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Thread: Just saw the last Samurai

  1. #31
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    Originally posted by Yagyu Kenshi
    The only other movie in recent memory (well, recent for an old guy -- 1986) that affected me as deeply was The Mission.
    Schindler's List for me. That last scene where Liam Keeley is walking to his car and he breaks down when he realizes its value could have been denominated in human lives. Phew!
    Don J. Modesto
    Ft. Lauderdale, Florida
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    http://theaikidodojo.com/

  2. #32
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    I cried like a freakin' baby when the last stalwart band of Samurai got mowed down by the Gattling gun. Especially when the young Japanese army lieutenant started crying as he watched the massacre. The moment was just too laden with meaning. You know -- technology and minimal training vs. age-old skills and lifetime discipline; the end of a "noble" way of life; brave dudes with no hope of survival doing the "Thermopoli" than.

    Okay, so it was maudlin. It was hyperbole. It was... Hollywood.

    I still bawled like a moron at that short scene.

    The rest of the movie didn't give me any emotional rushes, though. The scene where Katsumoto's son is shot (multiple times, complete with big blood spurts) on the bridge, and is "dying," with blood hemoraghing out of his mouth and nose, and his father is giving him the tragic, soulful farewell. Then the kid gets up and strides onto the bridge (moments ago, his liver was practically lying in his lap) and finds that fruitful second wind. Yah. Right. I loved it. But it was too corny for tears.

    Tony,
    I agree that Watanabe way outclasses Cruise. The movie would have been fine without Tom, except as an excuse to have "Bob" around.
    Watanabe is a fine actor, while Cruise is still playing himself in various settings and getups. A lot of newspaper critics noted that at least he's getting better at playing himself, but he's still a one-note melody. Watanabe has much more depth and range. I liked the contrast between warrior mode and his participation in the village theatrical performance.

    Don,
    Shindler's List is a different league from "Samurai," IMO. I can't compare the two modes, since Shindler's List was an unadorned, true story -- in fact, toned down a lot so as not to totally overwhelm and devastate the audience. "Samurai" just isn't in that league or capable of stirring the same range of emotions - or depth of despair -as a story of out-and-out hatred and genocide.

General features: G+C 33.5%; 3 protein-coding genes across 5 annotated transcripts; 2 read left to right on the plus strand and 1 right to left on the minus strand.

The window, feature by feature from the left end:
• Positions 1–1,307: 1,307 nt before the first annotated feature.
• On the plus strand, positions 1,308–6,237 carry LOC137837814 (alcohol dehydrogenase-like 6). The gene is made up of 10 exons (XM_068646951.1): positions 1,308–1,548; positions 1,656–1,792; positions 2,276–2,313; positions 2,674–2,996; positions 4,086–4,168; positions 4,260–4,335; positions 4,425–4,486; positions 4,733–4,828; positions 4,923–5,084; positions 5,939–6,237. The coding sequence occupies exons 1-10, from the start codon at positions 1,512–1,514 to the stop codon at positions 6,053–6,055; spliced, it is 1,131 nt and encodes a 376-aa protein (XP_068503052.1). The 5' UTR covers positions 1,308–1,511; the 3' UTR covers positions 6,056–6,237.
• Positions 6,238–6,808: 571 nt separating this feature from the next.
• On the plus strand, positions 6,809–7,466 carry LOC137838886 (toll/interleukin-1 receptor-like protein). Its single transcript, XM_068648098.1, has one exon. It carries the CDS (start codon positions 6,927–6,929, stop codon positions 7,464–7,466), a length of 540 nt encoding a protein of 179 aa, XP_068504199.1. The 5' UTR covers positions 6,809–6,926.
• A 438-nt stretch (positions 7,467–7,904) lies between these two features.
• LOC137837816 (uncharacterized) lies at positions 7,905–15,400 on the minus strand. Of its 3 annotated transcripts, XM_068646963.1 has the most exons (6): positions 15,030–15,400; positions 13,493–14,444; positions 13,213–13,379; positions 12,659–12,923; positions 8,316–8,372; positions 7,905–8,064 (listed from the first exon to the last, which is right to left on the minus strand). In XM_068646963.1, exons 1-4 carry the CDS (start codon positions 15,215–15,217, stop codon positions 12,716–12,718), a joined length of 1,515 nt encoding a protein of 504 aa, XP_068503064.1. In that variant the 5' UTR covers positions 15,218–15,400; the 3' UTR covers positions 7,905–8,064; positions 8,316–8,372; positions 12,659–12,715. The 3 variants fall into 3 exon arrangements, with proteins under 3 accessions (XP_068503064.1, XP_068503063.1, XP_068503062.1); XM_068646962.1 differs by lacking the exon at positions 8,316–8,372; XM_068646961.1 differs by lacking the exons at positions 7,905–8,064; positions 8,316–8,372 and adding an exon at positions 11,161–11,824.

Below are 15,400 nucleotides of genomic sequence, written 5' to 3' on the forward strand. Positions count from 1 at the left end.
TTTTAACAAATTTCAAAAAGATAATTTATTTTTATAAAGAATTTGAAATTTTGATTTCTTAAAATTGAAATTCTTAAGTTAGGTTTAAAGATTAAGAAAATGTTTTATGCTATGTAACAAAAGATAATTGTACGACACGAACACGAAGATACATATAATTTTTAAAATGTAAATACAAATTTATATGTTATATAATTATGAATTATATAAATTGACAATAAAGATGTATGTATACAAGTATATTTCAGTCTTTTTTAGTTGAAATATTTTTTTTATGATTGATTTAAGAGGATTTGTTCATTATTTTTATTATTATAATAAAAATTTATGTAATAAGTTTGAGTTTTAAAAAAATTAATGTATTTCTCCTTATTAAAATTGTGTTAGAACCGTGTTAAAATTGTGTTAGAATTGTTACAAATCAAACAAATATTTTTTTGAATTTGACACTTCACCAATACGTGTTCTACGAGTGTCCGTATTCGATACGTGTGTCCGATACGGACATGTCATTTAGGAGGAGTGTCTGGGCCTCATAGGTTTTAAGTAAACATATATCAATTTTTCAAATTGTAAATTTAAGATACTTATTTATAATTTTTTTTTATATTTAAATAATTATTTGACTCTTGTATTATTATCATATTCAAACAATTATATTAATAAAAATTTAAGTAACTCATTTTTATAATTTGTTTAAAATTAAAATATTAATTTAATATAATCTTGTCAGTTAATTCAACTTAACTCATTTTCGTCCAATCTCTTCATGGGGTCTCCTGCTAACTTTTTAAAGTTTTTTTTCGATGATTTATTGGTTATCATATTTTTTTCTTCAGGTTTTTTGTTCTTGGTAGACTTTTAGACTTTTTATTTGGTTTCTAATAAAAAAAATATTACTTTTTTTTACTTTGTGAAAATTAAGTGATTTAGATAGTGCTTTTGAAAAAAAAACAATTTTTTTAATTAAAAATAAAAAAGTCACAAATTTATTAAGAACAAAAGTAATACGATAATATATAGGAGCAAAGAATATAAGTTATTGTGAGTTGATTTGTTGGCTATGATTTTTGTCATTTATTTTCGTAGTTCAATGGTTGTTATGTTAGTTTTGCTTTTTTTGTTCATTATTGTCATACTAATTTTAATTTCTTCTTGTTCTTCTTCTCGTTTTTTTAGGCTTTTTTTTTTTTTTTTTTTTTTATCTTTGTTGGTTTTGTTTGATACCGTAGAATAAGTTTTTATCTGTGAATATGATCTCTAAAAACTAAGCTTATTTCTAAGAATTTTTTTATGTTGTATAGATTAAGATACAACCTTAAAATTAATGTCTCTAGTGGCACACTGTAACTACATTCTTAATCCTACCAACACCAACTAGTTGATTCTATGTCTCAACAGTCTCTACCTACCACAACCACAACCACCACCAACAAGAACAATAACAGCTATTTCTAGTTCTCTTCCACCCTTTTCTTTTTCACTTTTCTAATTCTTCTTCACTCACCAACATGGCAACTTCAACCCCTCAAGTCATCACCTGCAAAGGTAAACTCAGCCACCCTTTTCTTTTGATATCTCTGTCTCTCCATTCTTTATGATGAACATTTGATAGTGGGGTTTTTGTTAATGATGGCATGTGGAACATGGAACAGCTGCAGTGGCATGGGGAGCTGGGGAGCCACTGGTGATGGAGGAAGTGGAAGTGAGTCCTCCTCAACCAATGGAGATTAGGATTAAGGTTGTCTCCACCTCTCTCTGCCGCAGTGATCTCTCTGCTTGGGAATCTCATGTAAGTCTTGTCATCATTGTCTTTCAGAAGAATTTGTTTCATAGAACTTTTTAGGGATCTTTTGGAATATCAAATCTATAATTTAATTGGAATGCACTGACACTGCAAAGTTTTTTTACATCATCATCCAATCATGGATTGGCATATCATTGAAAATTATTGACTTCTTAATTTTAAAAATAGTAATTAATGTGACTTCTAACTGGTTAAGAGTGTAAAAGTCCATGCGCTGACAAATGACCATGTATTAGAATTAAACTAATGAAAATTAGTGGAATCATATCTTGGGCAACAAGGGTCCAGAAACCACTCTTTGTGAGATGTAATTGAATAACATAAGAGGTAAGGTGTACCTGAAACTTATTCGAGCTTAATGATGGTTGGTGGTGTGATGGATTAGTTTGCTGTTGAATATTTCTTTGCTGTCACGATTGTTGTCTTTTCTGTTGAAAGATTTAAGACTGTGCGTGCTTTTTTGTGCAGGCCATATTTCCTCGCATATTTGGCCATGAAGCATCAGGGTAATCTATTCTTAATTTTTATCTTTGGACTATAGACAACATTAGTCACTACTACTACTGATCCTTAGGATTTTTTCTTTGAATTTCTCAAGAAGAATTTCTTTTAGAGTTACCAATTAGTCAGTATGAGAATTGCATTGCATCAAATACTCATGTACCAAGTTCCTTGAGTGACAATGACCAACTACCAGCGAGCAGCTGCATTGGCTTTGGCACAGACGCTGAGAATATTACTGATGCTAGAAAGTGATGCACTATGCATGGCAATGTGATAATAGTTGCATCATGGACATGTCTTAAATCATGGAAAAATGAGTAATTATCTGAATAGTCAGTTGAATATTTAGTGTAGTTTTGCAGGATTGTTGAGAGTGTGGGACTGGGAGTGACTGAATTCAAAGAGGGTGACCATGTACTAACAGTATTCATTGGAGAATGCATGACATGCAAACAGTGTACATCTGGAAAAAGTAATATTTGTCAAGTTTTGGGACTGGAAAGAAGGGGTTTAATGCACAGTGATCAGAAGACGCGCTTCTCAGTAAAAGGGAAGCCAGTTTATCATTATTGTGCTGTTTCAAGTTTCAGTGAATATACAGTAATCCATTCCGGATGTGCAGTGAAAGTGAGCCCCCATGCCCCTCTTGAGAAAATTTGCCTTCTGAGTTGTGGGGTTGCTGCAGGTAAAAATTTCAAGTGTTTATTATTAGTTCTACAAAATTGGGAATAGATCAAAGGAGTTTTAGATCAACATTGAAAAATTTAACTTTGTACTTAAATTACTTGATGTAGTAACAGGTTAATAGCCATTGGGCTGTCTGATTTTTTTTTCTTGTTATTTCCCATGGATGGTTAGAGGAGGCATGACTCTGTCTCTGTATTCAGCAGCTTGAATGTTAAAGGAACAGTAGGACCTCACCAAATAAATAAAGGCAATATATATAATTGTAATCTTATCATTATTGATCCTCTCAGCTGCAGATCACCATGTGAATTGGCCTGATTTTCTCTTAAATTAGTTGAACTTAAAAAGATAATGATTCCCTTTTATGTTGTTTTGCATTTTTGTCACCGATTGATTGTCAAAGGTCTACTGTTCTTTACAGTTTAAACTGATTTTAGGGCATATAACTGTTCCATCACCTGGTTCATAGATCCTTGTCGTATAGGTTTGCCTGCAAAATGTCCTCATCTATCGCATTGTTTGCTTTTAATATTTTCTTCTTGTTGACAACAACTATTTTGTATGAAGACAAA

Cady Goldfield

  3. #33
    Kimpatsu Guest

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    Hi, Cady.
    You've nailed my point exactly; Cruise, like Keanu Reeves, only ever plays himself. One note repeated often does not a melody make. Watanabe really had some meat to his role.
    Merry Xmas/Yule/Hannukah.

  4. #34
    Steven Resell Guest

    Thumbs up

    All in all I give it thumbs up. I go to the movies to be entertained and definitely was. The film did not seem as long as the two and a half hours it actually was (that's always a good sign).

    BTW, I also have to give the thumbs up for Ken Watanabe.
    I also really liked Hiroyuki Sanada (Harry Sanada), the guy teaching Tom a "lesson" with a bokuto. Not much of a speaking part but I liked the "look". FWIW, I liked him in "Ringu" and he was apparently pretty good in "Twilight Samurai" (on my list to see).

  5. #35
    jeffbruner Guest

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    Originally posted by Cady Goldfield
    Okay, so it was maudlin. It was hyperbole. It was... Hollywood.
    Well, I just saw it last night. I couldn't get past the dilettante-ism. It was soooooo Hollywood. Blech. What a disappointment.

    Ultimately it was saddening to have what I have spent the last 30 years studying and applying to my life put on the screen by Hollywood producers who have only a romanticised surface knowlege of bushido. It was just so empty.

    Interestingly it was analagous to Katsumoto's own plight to convince the emperor of the necessity of maintaining a link with tradition and acknowleging the samurai lineage.

    Katsumoto's words fell on deaf ears. Just as the producers were deaf to the true essence of bushido.

    I guess I was expecting way too much. I was expecting Kurasowa. But that wouldn't be Hollywood......

    Just a judoka.

  6. #36
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    Default Saw it last weekend

    When I go to a movie, I go to see a movie. I don't try to analize it at the time. I don't try to fit it in to some catagory as to whether it's correctly done or not. I go to be entertained. And entertained I was. Even though Tom Cruise was in it. I won't say I loved it. But I'll probably buy it when released on DVD.
    Now for the analysis...
    Watanabe made the film. No doubt. He acted circles around Cruise.Even the silent samurai acted circles around Cruise. As for the ninja, the producers just gave the viewers what the viewers have come to expect from cinema ninja.
    C Parks

    "A man who will lie, there is no evil he will not do"

  7. #37
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    Originally posted by Cady Goldfield

    I agree that Watanabe way outclasses Cruise. The movie would have been fine without Tom, except as an excuse to have "Bob" around.
    Watanabe is a fine actor, while Cruise is still playing himself in various settings and getups. A lot of newspaper critics noted that at least he's getting better at playing himself, but he's still a one-note melody. Watanabe has much more depth and range. I liked the contrast between warrior mode and his participation in the village theatrical performance.